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May 15, 2012

Ninth Circuit panel grudgingly allows Arizona execution to go forward

As reported in this AP article, the Ninth Circuit "is refusing to block an Arizona execution scheduled for Wednesday." Here is a quick summary of all the action:

Separate three-judge panels of the U.S. 9th Circuit Court of Appeals in San Francisco on Tuesday each denied an appeal filed on behalf of Samuel Villegas Lopez. One of the appeals challenged the state's execution procedures while the other argued that Lopez was denied effective legal representation.

Meanwhile, Lopez's lawyers have asked the Arizona Supreme Court to block his execution so a lower court can consider whether Lopez's rights to a fair clemency hearing have been violated.

Lopez is scheduled to be executed for the 1986 murder of Estefana Holmes of Phoenix.

I never cease to be amazed at all the eve-of-execution litigation that can take place more than a quarter-century after a murderer's offense.  And, as detailed in opinions linked here, a panel of the Ninth Circuit seems amazed by how Arizona is going about administering its execution protocols (even as it ultimately concludes Arizona should be allowed to move forward with its execution plans).

May 15, 2012 at 05:17 PM | Permalink

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Comments

I also never cease to be amazed by attorneys waiting until the last few days to litigate important issues. These executions are ordered well enough ahead of time to allow for careful consideration by the courts. However, very rarely is defense counsel chided by judges for doing this. We wonder why judges rip the DP when they get near retirement? The federal judges I have spoken to over the years mentioned this "last minute" litigation in every conversation.

As for Arizona, they are inviting some of themselves. Why some of these states continue to play chess with the federal courts is baffling.

Shouldn't have Governor Brewer waited until the Lopez case was resolved before she made changes to the Parole Board?

Posted by: DaveP | May 15, 2012 5:55:20 PM

As for Arizona, they are inviting some of this by themselves.

Posted by: DaveP | May 15, 2012 5:58:00 PM

Dave P --

"Shouldn't have Governor Brewer waited until the Lopez case was resolved before she made changes to the Parole Board?"

The problem is that if the Governor waits for the resolution of one case, the next one is right behind it, and the "wait" turns into infinity.

Posted by: Bill Otis | May 15, 2012 6:50:00 PM

Bill Otis

I don't believe any executions are scheduled in Arizona after Lopez. On the other hand, his attorneys should not have left the clemency hearing in the first place.

Posted by: DaveP | May 15, 2012 6:56:56 PM

"Shouldn't have Governor Brewer waited until the Lopez case was resolved before she made changes to the Parole Board?"

That this is an issue is simply beyond belief.

As for the visitation order, apparently the Ninth Circuit thinks that it has some sort of mandate here. That order is a joke, and it goes to show why federal courts simply need to be out of the execution business.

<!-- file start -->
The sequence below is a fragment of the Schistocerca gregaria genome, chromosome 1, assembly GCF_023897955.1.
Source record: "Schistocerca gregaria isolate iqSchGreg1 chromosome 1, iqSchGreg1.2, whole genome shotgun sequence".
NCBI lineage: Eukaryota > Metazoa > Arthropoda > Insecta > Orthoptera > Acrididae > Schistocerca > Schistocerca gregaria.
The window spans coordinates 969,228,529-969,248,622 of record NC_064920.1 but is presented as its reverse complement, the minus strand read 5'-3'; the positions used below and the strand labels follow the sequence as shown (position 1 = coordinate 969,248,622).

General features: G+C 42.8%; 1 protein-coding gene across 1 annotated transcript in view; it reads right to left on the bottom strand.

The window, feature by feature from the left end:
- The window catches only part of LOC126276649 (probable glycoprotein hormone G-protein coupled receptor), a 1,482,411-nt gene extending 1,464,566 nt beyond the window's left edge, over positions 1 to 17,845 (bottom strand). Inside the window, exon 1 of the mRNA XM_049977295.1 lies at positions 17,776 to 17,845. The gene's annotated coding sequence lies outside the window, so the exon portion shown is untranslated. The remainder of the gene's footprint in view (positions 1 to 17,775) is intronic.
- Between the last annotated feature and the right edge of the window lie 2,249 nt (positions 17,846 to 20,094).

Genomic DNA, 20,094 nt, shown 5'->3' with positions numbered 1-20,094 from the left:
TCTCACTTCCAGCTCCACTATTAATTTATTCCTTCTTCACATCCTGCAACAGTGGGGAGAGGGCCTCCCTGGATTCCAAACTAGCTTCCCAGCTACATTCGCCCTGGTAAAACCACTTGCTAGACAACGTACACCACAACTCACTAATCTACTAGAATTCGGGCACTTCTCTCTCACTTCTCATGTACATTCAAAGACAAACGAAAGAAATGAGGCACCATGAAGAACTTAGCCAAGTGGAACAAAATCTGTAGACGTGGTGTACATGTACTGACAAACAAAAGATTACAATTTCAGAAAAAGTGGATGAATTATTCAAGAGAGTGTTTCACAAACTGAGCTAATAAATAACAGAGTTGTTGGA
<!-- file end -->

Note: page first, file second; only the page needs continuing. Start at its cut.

Posted by: federalist | May 15, 2012 9:15:46 PM

@DaveP
While leaving the hearing and challenging its validity seems like a gamble, it did buy Lopez another months-and-a-half. That's the best they can hope for given his next to zero chances of getting clemency. He's clearly guilty, his crime was horrific and he is not mentally ill or retarded by any legal standard.

Posted by: MikeinCT | May 15, 2012 9:28:36 PM

Mike in CT
Agreed. They have one thing iind:delay. It is frustrating to watch some states provide issues for appeal.

Federalist
The attorneys make an issue out of anything and everything. I just don' t understand why someone didn't advise Brewer to wait. Bad timing that results in more unecessary litigation.

Posted by: DaveP | May 15, 2012 9:47:04 PM

"The attorneys make an issue out of anything and everything. I just don' t understand why someone didn't advise Brewer to wait. Bad timing that results in more unecessary litigation."

Yes they do. Hopefully, people of sense in Congress next year will curtail the FPD's ability to challenge state procedures. That the Arizona Supreme Court tolerated the walking out is utterly ridiculous.

Posted by: federalist | May 16, 2012 6:59:35 AM

If Congress "curtails" the ability to challenge, the ironic result very well will be what happened after when habeas appeals were restricted -- more avenue for litigation on just what this all entails.

DaveP has a "pox on both their houses" philosophy here. It makes the tone of the rulings a lot less surprising if the judges have a reason to be upset about the legitimacy of the process. Again, someone who is not overly sympathetic about the defense side is putting some blame on the state here. No wonder the courts are "grudging" here. Finally, the drug protocols are somewhat in flux at the moment, including a move in various states to a one drug protocol. There is naturally some push/pull as to that. Once the matter is fixed for some period of time, the litigation could be dealt with in a more pro forma fashion.

Posted by: Joe | May 16, 2012 9:30:57 AM

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